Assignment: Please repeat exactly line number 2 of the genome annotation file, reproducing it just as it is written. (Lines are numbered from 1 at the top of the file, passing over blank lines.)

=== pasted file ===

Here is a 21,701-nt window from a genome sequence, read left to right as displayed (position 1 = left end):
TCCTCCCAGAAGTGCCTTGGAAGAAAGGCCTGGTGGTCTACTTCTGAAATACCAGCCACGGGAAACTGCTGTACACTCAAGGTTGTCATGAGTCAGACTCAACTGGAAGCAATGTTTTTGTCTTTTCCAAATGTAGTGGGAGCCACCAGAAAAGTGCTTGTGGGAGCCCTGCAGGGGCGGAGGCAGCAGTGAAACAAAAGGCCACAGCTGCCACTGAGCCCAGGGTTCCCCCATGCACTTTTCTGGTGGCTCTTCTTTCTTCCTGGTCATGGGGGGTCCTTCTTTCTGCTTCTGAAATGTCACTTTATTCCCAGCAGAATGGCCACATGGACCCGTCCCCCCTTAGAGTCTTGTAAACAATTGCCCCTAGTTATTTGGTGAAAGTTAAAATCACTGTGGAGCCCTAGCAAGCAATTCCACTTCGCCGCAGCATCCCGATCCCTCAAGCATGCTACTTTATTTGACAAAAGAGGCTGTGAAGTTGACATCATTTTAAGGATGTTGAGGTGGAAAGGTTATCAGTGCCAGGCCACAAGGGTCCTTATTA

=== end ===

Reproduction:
TCCTCCCAGAAGTGCCTTGGAAGAAAGGCCTGGTGGTCTACTTCTGAAATACCAGCCACGGGAAACTGCTGTACACTCAAGGTTGTCATGAGTCAGACTCAACTGGAAGCAATGTTTTTGTCTTTTCCAAATGTAGTGGGAGCCACCAGAAAAGTGCTTGTGGGAGCCCTGCAGGGGCGGAGGCAGCAGTGAAACAAAAGGCCACAGCTGCCACTGAGCCCAGGGTTCCCCCATGCACTTTTCTGGTGGCTCTTCTTTCTTCCTGGTCATGGGGGGTCCTTCTTTCTGCTTCTGAAATGTCACTTTATTCCCAGCAGAATGGCCACATGGACCCGTCCCCCCTTAGAGTCTTGTAAACAATTGCCCCTAGTTATTTGGTGAAAGTTAAAATCACTGTGGAGCCCTAGCAAGCAATTCCACTTCGCCGCAGCATCCCGATCCCTCAAGCATGCTACTTTATTTGACAAAAGAGGCTGTGAAGTTGACATCATTTTAAGGATGTTGAGGTGGAAAGGTTATCAGTGCCAGGCCACAAGGGTCCTTATTA